At the Hunter Hotel Conference debut 30 years ago, the event hosted just 93 attendees. In the three decades hence, the conference has become one of the most well-attended shows in the lodging industry. In fact, this year, the number of speakers—127—surpassed the number of attendees at that very first Hunter Conference.
Despite the snowstorm that hit the Northeast on Tuesday afternoon and delayed many attendees, the mood at the conference was appropriately jovial for such a milestone. Of course, the industry’s record period of growth and ongoing positive outlook certainly contributed to attendees’ optimism. During the opening general session, Bob Hunter, CEO of Hunter Hotel Advisors, noted, “Someone once said, and I agree, ‘Cycles don’t die of old age.’ Just because we have a nice, long upcycle doesn’t mean it’s going to end soon.” He also relayed that 56 percent of the hotel owners attending the conference are looking to develop a hotel in 2018 and 91 percent of owners plan to do some financing activity.
“The economy is strong—young people are traveling a lot, and often. Seniors are traveling; business folks are traveling. Travel is expected to be up 5 percent in 2018,” he said.
The opening general session also included a keynote speech from Muhtar Kent, chairman of the board for The Coca-Cola Company. He spoke to the macro trends impacting both the food & beverage and hotel industries, as well as the importance of branding when attracting customers in 2018. He also noted some hotel F&B trends that hoteliers should be watching. “We’re seeing more hotel dining by local people,” he said. “Local traffic now represents about 21 percent of hotel dining—up about 16 percent from four years ago.”
Though hoteliers are continuing to enjoy this period of unprecedented growth and are becoming accustomed to this extremely long lodging cycle, many attendees reported watching a few issues closely. At the top of many speakers’ minds was the impact of scale and consolidation, and it was the first topic that speakers jumped on during the ‘President’s Panel’ on Wednesday afternoon. “It’s never been more important and small companies can’t continue to do it on their own,” Geoff Ballotti, president and CEO of Wyndham Hotel Group, said. “Especially when it comes to technology and when it comes to systems.”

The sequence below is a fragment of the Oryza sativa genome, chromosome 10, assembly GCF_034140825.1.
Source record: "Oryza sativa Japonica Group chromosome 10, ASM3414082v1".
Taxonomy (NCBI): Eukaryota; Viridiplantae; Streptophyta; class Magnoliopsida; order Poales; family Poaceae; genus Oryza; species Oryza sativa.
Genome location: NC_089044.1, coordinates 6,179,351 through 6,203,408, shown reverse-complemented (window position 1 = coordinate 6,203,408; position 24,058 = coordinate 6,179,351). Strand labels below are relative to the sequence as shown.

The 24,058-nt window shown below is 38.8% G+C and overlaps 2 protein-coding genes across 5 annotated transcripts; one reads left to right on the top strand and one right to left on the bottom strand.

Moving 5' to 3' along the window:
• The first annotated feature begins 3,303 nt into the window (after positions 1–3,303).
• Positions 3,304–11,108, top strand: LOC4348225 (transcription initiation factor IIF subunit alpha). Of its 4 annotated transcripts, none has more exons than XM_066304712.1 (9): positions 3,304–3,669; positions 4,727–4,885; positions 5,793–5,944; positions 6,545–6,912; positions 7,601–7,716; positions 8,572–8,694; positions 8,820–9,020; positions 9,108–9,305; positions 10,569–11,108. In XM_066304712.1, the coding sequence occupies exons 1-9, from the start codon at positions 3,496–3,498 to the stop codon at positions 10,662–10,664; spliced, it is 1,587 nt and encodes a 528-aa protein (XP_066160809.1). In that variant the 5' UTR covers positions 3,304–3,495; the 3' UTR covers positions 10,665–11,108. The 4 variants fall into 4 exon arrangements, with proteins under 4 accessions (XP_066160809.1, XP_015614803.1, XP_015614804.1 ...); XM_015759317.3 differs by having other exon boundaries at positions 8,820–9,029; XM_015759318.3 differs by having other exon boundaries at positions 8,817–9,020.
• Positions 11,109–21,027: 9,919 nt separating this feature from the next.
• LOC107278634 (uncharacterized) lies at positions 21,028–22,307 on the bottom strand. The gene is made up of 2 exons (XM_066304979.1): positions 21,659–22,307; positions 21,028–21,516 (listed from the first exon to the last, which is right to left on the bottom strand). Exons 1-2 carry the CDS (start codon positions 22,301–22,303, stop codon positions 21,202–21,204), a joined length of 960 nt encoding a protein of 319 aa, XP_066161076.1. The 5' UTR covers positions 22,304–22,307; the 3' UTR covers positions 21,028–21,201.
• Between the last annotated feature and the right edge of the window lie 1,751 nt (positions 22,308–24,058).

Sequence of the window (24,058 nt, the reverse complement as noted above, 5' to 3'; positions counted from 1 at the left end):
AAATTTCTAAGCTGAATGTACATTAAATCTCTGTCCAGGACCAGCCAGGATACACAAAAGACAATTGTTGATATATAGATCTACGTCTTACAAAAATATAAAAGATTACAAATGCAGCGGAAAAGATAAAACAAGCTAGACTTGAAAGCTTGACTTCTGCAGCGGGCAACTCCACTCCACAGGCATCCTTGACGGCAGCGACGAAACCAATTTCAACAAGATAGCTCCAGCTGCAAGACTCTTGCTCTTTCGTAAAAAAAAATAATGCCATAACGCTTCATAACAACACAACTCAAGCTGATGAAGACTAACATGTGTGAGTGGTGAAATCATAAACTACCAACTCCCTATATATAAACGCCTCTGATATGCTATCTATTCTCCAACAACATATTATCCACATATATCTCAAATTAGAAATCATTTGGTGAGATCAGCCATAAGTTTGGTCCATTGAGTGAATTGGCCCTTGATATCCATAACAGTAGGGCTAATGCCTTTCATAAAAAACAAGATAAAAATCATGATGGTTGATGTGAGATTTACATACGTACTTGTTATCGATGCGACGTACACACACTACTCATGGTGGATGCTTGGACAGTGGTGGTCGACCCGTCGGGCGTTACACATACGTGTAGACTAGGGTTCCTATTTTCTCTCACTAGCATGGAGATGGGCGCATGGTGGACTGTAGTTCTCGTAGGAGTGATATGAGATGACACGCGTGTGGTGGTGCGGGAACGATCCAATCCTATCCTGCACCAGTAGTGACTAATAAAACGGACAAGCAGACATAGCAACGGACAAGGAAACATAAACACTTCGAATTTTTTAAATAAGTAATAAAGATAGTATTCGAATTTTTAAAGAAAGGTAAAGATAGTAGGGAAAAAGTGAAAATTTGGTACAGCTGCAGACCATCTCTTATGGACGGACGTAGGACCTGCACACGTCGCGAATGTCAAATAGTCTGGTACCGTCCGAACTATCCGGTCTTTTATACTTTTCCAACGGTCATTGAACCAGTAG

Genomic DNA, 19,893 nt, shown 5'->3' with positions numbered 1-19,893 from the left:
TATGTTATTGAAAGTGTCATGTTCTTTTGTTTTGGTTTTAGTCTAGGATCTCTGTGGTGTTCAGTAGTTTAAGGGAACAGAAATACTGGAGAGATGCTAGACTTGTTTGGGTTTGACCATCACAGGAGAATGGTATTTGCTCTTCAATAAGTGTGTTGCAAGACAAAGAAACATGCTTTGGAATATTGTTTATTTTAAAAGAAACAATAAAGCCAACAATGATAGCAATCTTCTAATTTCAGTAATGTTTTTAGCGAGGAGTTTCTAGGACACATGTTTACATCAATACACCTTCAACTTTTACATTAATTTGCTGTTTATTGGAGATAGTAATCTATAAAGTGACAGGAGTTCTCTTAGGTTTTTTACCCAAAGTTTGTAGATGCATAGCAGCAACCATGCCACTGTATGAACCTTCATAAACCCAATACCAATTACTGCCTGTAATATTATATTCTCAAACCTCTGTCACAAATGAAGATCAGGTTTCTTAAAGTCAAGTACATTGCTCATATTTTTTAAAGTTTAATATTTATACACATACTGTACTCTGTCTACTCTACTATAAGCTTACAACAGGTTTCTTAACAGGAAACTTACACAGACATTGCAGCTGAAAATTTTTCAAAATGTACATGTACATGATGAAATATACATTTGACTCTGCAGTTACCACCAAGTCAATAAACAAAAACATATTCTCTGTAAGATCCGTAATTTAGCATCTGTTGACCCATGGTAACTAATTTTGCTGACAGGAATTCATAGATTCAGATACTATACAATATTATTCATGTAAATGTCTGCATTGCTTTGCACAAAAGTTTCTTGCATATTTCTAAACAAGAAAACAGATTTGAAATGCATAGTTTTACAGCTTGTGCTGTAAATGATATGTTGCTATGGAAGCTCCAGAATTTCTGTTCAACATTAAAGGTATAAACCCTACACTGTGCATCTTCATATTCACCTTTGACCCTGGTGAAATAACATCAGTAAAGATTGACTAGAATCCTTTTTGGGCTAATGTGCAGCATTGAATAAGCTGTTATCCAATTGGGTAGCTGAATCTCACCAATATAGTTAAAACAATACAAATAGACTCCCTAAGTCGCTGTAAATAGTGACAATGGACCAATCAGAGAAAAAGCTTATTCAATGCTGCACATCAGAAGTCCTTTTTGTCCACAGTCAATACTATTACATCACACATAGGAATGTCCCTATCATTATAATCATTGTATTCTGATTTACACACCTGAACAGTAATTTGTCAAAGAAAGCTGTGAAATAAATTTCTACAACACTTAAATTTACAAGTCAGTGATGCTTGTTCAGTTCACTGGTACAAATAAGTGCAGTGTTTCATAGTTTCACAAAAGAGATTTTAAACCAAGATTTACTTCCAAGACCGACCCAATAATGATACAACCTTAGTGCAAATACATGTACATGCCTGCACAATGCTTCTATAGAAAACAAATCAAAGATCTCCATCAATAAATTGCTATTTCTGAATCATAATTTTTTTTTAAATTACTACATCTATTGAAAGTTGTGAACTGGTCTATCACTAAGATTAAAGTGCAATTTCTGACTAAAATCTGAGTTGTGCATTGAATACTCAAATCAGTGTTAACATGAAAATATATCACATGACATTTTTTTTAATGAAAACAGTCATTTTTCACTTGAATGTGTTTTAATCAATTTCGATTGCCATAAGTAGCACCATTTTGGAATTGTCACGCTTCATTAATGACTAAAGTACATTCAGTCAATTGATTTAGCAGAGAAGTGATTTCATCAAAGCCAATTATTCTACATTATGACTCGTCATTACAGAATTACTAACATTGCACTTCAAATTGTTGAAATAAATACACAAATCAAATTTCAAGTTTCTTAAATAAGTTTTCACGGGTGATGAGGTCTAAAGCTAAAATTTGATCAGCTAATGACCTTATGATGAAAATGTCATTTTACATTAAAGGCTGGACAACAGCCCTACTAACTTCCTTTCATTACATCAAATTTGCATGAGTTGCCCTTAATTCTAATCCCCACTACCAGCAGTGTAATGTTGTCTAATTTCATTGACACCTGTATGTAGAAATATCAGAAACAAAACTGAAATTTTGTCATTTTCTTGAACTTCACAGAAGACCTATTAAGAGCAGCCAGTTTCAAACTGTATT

Pat Pacious, CEO of Choice Hotels, added that he’s not sure there is such a thing as too many brands. “There’s probably some point of diminishing returns, but I don’t think it comes at the brand level,” he stated. “I think it comes from when you look at a certain market, what’s the percentage of inventory that’s actually sitting on one hotel platform.”
Many speakers and conference attendees did note that the industry is experiencing some disruption. The usual suspects, like Airbnb and other players in the home-sharing space, have hoteliers’ attention. According to Gary Isenberg, president of asset and property management services at LW Hospitality Advisors, home sharing entities are a result of the recent technology boom, and will fundamentally change the industry going forward.
“Look at what happened to the radio industry with television. The radio industry didn’t go away, it changed,” Isenberg noted. “I think that’s going to happen in our industry. That’s why you’re seeing so much consolidation, it’s the industry creating opportunities for itself to succeed in this new environment.”
That said, overall, optimism carried the 2018 Hunter Conference through. Adam Sacks, president of Tourism Economics, Inc., noted in the opening general session, “Optimism among small business owners is historically high. There’s never been a time when small business owners were as optimistic as they are now.” This optimism bodes well for the hotel industry, and for its developers.